Although revealing that he did not actually hear God telling him to serve, Father Tomas seems to believe he has now heard the man upstairs by the end of the episode. I personally thought having the priest question his religion throughout the season would be an interesting plot narrative but this is pretty short lived. Maybe he will lose faith along the way, but I have a feeling his trust in God will be restored once the demon is inevitably dealt with. Currently though, he believes his purpose is to help the Rance family, who are plagued with a demon.

A seemingly ordinary family, the Rance family are a little more troubled and unfortunate than the average American family. Due to her husband's mental inabilities, the Rance family is run by mother Angela Rance. A respectable and religious woman, she has a tough life. Her husband, Henry (Alan Ruck), is recovering from a traumatic injury, her eldest daughter lost a friend in a car accident and has now returned home with an attitude problem, and Angela herself seems to have overcome mental health issues. We can later add the fact that her youngest daughter, Casey (Hannah Kasulka) is possessed to the list of Angela's troubles. Boy, does she need some good karma.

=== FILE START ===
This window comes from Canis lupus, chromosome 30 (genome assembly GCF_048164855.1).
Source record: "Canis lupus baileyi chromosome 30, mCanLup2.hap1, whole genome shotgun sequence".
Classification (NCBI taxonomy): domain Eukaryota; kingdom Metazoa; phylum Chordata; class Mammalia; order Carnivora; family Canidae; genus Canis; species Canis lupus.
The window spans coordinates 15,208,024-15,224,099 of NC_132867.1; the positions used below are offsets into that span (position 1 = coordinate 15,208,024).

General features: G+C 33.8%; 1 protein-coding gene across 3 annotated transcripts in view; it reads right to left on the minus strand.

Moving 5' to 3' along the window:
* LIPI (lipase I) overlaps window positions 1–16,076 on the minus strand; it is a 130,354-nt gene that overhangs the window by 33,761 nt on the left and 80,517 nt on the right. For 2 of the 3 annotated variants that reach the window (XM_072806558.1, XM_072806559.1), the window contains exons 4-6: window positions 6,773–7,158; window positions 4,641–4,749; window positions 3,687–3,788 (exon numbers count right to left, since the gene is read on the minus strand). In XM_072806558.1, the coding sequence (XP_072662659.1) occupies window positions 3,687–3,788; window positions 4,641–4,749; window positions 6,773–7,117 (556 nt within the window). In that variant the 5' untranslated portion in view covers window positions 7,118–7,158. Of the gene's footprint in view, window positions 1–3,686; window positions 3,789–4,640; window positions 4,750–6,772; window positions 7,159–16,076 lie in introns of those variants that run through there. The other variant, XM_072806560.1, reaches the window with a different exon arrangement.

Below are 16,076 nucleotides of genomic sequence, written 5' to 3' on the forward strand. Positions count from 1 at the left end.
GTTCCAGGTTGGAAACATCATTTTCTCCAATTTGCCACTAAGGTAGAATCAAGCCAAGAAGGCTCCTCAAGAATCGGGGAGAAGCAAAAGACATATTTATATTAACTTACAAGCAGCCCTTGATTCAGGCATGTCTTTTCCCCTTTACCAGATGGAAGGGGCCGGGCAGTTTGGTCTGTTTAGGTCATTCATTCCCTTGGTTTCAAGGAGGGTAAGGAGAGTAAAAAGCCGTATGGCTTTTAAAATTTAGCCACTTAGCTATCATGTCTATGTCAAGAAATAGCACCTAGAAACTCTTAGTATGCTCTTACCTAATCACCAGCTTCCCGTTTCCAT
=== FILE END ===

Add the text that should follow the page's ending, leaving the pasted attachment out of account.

"There are voices, inside the walls"

Davis plays the role wonderfully. She comes across as strong enough to ultimately fight this negative force within her home, but vulnerable enough to make the journey interesting. I would argue that she's likeable; despite being criticised by her eldest daughter, she seems to be doing a pretty good job as a mother and wife.